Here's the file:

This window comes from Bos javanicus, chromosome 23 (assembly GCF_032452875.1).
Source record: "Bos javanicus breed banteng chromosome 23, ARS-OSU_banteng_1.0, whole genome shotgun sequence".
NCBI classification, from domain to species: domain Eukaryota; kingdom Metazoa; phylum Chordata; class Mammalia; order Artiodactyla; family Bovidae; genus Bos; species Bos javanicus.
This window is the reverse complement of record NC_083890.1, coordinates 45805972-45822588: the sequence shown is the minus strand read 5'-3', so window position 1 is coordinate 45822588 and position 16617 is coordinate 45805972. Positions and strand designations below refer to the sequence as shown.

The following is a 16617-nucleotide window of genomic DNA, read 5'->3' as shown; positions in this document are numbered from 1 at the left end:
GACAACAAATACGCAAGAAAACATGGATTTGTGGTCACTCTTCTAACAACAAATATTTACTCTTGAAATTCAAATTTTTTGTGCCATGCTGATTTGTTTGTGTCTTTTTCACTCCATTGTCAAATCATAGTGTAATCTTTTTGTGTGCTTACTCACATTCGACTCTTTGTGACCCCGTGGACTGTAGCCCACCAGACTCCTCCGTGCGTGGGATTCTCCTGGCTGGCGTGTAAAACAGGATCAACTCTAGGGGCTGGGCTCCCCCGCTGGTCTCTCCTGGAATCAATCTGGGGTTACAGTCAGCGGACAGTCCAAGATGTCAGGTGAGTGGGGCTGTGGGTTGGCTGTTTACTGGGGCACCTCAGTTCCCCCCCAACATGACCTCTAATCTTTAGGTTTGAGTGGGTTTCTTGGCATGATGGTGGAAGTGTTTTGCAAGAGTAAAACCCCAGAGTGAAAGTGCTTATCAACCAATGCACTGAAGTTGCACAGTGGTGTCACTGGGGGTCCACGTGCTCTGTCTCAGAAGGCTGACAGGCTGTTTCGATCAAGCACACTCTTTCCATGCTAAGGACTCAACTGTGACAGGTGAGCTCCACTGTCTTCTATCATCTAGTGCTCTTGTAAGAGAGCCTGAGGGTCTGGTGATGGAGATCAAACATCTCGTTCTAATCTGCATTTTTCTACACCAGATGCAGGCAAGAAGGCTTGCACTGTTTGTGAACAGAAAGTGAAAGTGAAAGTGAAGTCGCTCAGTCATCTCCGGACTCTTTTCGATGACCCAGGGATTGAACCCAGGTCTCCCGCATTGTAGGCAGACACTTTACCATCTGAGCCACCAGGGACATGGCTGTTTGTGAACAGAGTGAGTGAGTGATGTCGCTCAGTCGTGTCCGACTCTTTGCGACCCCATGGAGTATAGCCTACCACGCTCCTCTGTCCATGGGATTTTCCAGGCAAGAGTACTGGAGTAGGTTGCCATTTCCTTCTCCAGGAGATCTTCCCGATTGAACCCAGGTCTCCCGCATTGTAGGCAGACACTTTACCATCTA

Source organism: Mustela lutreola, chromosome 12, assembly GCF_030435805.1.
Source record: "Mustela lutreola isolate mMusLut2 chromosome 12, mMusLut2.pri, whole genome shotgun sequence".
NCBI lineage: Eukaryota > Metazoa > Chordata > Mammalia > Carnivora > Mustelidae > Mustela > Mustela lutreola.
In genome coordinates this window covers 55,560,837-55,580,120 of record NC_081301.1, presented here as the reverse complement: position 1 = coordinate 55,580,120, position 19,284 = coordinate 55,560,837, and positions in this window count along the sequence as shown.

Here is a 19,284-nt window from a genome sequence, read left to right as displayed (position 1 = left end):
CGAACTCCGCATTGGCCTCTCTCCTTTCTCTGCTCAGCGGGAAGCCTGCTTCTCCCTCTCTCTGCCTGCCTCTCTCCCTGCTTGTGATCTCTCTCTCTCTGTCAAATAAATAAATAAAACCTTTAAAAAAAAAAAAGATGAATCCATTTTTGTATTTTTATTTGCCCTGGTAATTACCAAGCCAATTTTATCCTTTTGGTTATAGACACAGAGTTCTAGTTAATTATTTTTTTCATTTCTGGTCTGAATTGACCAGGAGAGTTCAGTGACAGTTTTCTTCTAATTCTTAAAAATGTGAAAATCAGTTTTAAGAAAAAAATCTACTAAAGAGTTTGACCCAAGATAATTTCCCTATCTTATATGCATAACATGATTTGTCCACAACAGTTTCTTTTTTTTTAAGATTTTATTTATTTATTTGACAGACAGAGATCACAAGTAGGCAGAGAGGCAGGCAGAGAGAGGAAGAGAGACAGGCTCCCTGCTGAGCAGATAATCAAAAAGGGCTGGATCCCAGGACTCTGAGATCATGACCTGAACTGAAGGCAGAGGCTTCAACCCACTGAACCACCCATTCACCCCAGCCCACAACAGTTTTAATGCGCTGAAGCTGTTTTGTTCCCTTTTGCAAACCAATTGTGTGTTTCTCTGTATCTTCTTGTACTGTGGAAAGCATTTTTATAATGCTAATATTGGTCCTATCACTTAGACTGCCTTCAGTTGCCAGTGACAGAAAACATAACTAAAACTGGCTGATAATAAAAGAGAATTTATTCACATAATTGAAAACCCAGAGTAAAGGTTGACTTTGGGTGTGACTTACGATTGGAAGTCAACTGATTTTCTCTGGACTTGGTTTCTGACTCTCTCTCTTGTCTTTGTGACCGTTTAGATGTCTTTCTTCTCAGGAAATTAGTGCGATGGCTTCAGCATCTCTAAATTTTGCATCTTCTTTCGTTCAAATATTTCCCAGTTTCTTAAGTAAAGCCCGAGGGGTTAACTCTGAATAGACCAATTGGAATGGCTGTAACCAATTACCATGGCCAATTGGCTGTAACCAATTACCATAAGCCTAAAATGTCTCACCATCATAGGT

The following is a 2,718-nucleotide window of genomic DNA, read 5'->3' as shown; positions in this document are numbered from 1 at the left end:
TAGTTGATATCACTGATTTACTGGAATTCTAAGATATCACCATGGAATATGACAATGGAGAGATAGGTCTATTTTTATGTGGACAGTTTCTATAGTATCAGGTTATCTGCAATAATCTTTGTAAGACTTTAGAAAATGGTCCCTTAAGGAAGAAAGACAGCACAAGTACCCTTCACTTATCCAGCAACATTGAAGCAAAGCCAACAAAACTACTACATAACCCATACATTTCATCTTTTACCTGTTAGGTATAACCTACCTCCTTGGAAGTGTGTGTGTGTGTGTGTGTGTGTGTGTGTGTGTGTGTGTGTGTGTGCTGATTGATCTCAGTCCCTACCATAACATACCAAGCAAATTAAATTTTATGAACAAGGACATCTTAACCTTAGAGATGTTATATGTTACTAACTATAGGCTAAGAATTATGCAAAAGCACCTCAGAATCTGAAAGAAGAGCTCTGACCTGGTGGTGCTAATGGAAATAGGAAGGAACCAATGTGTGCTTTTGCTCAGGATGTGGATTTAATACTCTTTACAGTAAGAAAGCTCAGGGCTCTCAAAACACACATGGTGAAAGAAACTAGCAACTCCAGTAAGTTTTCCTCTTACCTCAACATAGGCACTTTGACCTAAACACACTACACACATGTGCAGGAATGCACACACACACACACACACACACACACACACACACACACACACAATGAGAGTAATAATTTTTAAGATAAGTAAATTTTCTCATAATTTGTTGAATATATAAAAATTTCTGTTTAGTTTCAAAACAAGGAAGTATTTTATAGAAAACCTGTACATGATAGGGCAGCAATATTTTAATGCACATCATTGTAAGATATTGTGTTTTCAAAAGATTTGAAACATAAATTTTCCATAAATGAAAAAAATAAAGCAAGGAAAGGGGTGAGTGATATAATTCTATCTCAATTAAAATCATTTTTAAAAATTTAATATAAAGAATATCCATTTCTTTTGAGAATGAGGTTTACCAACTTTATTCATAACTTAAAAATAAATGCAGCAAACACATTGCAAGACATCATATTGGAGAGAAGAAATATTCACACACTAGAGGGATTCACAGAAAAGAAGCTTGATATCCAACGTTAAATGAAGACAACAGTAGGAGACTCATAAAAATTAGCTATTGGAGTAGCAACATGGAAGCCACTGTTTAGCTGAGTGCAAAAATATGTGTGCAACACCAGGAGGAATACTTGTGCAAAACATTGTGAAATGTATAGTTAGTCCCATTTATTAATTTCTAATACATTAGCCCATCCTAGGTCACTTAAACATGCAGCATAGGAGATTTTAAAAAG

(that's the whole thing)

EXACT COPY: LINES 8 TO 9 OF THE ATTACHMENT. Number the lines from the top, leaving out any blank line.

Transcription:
Source record: "Mustela lutreola isolate mMusLut2 chromosome 12, mMusLut2.pri, whole genome shotgun sequence".
NCBI lineage: Eukaryota > Metazoa > Chordata > Mammalia > Carnivora > Mustelidae > Mustela > Mustela lutreola.